letters | As millennials make their way

A big ‘harumph!’ directed at youth

Good for you, Jennifer Graham, for calling out millennials on their intolerable laziness and shameless reliance upon their parents in your Nov. 4 op-ed “A generation of idle trophy kids.”

How dare these young Americans — spoiled by technology, of course — complain about unemployment when there are thousands of unpaid internships and low-paying jobs ripe for the taking? To think they expect that incurring titanic debt for a college education will ensure an actual career, instead of a collection of jobs for which they were qualified after high school. The nerve!


Haven’t they heard? The recession is over. Getting a job is as easy as going online, filling out hundreds of applications, waiting months (while filling out more applications and working the Macy’s stockroom), then clinching an interview with the one shady company that actually responds. Alternatively, millennials can find employment through the sheer luck of knowing a guy who knows a guy.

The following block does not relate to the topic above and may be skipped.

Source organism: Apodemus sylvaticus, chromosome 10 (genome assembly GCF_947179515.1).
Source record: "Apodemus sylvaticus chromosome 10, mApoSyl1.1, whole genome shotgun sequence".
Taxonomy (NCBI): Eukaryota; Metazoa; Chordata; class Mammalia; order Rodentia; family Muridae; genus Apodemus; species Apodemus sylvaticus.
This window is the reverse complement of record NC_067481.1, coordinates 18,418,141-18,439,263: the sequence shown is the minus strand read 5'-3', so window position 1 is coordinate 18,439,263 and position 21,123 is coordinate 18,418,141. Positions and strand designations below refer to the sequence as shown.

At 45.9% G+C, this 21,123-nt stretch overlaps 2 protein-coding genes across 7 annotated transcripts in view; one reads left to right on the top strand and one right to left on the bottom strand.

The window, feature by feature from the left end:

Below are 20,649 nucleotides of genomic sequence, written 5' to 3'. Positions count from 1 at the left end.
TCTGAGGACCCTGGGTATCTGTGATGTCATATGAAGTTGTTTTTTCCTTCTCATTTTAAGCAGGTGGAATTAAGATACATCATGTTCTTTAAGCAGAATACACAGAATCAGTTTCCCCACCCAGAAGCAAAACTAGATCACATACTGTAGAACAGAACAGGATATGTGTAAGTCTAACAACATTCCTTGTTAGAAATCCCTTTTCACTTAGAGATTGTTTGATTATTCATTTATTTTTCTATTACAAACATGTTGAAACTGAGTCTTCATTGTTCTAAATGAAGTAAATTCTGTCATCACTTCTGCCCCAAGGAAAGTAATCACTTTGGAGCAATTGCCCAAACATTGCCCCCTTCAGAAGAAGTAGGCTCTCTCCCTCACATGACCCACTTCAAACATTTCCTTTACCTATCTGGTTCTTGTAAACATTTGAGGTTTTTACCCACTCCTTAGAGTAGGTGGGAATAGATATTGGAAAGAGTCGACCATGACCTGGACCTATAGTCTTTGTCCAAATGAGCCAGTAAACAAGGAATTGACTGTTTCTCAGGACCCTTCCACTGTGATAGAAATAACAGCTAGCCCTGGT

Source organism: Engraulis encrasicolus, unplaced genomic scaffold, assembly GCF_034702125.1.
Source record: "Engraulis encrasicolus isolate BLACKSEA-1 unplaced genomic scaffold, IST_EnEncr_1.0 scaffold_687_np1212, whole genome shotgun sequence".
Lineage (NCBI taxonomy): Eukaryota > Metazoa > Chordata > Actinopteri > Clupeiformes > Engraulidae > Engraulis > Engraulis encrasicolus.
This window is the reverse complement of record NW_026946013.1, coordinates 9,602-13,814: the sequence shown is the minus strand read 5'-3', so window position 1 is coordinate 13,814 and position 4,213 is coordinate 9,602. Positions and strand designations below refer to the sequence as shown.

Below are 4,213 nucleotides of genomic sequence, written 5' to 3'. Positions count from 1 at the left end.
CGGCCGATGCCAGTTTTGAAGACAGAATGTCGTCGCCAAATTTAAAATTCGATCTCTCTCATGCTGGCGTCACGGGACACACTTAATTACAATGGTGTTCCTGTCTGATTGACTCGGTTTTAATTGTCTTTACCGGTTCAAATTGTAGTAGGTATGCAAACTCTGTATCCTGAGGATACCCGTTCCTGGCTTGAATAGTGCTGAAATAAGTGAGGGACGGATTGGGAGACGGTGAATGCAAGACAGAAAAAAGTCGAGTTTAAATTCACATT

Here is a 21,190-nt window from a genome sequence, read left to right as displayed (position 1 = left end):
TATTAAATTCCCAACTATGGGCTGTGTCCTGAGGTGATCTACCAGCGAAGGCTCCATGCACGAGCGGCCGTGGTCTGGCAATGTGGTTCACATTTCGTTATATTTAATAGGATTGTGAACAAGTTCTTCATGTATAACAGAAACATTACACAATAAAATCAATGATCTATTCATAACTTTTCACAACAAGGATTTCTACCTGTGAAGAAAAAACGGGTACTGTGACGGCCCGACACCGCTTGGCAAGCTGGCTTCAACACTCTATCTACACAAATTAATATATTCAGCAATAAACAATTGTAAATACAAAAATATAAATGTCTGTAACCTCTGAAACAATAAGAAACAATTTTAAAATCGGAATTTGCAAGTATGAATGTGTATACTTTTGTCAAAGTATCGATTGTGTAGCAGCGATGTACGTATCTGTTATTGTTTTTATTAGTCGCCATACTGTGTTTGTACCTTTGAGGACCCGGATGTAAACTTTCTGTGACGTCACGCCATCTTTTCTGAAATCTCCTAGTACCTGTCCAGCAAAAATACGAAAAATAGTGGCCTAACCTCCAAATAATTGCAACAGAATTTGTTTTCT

These deplorable millennial character traits couldn’t possibly be the result of an oversaturated, rapidly shifting workforce. Come, let us continue to help millennials see the errors of their ways by publishing even more opinion pieces about how intrinsically terrible they are. Our dogged persistence could only change them for the better, instead of continuing to erode the self-esteem of a generation notable for heightened stress, anxiety, and depression — conditions caused, no doubt, by rap music, violent video games and, of course, recreational soccer trophies.

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So get to work, you ruffians! My latte won’t froth itself.

Grant Davis


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